Oracle RAC Continuous Availability with SRDF/Metro – Part I (the why)

I’ve divided this blog into two parts, where in the first I go into the reasons for using Oracle Extended RAC and why it makes sense to deploy it with SRDF/Metro, and in the second part I discuss the setup steps. I’m including a demo link showing SRDF/Metro and Oracle RAC behavior when the Biased (“winner”) side is “lost”, and how SRDF/Metro uses the Witness to resume operations in the correct side.

So, let’s get started…

Background — The problem with “failover” solutions

Every mission critical database requires some notion of High Availability (HA) and Disaster Recovery (DR). These come in all shapes and forms and for Oracle databases we’re looking at two main solutions – HA using Oracle RAC (which provides automatic failover and load balancing), and DR using remote replications, driven by the database, such as Oracle Data Guard, or by the storage, such as Dell EMC SRDF.

RAC allows full read and write access to data across all nodes (database instances). If a node fails, the cluster goes through a short period of reconfiguration to remove the failed node, and to recover its transactions so they are correctly reflected in the data files. Once that’s done, workload proceeds. RAC also allows for user sessions from the failed nodes to automatically reconnect to surviving nodes.

In other words, RAC allows workloads to continue even if some of the cluster nodes become unavailable. However, RAC relies on access to local shared storage. If the storage access goes away, all the nodes go down and the database has to failover to a DR site.

DR solutions protect against a failure of the source database by keeping a remote database copy up-to-date using storage or database replications. If a failure occurred to the source database, operations fail-over to the replication’s target database. In other words, DR solutions protect from unplanned localized database or storage unavailability, but have to deal with a failover, or migration of database activity.

Unplanned failover of the database is not an event anyone desires. Users’ transactions are dropped, a short period of downtime is involved, and often the applications need to failover as well (to be in close proximity to the database).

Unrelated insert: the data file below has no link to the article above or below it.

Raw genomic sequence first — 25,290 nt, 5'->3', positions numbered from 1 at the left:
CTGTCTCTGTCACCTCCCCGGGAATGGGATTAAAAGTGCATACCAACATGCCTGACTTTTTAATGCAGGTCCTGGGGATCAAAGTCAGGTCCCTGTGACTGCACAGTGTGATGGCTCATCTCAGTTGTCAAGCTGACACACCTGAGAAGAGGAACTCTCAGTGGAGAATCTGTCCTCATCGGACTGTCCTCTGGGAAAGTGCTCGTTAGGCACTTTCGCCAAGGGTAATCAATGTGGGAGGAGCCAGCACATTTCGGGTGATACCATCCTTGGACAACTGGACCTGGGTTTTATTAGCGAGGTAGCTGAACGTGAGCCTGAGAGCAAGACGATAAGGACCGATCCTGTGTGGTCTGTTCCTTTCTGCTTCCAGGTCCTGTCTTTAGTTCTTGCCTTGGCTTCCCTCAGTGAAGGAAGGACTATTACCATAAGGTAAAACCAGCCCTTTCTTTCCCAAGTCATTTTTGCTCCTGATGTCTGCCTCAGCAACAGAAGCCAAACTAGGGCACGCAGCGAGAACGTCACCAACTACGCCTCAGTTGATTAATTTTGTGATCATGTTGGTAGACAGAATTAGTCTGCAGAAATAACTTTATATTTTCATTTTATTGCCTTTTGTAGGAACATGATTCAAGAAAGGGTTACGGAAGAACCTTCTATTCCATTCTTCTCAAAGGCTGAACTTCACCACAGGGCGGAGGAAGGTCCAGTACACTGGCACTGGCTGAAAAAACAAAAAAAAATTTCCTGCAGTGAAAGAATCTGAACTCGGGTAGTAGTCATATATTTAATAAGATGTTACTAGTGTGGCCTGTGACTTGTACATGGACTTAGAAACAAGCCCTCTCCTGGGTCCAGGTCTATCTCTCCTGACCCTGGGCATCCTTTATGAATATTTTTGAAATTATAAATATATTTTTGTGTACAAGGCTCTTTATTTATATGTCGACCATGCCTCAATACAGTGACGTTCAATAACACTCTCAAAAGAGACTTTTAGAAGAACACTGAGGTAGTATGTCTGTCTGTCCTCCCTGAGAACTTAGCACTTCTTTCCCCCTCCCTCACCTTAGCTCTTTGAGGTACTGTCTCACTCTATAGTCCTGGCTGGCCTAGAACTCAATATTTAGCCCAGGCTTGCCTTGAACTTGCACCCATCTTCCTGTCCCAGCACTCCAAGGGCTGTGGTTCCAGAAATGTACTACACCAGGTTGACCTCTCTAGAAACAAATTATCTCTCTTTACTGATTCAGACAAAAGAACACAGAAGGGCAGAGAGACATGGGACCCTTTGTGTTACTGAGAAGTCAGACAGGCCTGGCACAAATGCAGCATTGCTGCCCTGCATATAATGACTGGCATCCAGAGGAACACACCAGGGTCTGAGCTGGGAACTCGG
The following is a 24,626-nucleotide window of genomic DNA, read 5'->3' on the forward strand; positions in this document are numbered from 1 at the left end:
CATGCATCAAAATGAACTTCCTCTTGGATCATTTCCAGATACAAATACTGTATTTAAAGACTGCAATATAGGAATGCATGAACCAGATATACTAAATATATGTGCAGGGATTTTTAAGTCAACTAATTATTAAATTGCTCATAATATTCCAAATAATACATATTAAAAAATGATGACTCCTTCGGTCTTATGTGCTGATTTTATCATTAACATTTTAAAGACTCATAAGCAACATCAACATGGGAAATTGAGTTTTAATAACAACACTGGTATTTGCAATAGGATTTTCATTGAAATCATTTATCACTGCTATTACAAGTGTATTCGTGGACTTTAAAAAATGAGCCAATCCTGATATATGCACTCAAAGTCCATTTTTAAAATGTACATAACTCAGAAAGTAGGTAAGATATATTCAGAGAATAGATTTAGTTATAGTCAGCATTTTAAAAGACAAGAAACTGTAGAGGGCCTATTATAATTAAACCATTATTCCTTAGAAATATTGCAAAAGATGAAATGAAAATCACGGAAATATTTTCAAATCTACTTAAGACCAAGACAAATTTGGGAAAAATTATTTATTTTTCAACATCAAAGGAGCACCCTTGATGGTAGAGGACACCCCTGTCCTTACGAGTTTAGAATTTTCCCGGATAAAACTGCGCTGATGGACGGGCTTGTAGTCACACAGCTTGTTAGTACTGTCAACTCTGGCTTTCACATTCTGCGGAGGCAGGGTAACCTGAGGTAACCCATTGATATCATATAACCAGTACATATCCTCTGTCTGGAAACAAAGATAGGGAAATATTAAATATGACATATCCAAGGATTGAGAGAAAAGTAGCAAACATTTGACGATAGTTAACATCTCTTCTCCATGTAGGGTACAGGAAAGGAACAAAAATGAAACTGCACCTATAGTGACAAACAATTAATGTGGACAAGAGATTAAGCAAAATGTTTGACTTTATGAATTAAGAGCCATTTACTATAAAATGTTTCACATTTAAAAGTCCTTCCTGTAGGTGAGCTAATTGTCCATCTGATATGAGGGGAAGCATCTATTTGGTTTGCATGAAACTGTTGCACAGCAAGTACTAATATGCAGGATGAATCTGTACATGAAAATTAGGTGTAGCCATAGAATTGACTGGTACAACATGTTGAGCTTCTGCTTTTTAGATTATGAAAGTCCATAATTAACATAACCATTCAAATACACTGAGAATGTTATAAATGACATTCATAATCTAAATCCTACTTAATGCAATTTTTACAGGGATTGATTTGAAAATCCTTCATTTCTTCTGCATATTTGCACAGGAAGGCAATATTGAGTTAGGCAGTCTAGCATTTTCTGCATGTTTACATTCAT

Oracle Extended RAC is a way to increase database resiliency to typically two locations, while still benefiting from the cluster ability to recover from failed nodes without incurring actual database failover.

As a side note, keep in mind that Oracle Extended RAC is an improved HA solution, but not a replacement for a longer-distance DR strategy, which is why it is still recommended to use asynchronous DR replications such as SRDF/A when deploying Oracle Extended RAC.

Oracle Extended RAC and Continuous Availability

In an Oracle Extended (or “stretched”) RAC deployment, instead of relaying on a single, local shared storage system for the database, both source and target storage systems are used simultaneously for both reads and writes. Some cluster nodes are co-located next to one storage system, and others next to the other. All database writes are mirrored to both storage systems, and reads are served from the storage system closest to the node requesting it.

Oracle Extended RAC can extend the distance between storage systems with their co-located cluster nodes to the next aisle, room, building, or data center, as long as the latencies incurred by the distance allow. All cluster nodes can be active in both locations, with full read-write access to data, fully utilizing all servers and storage systems.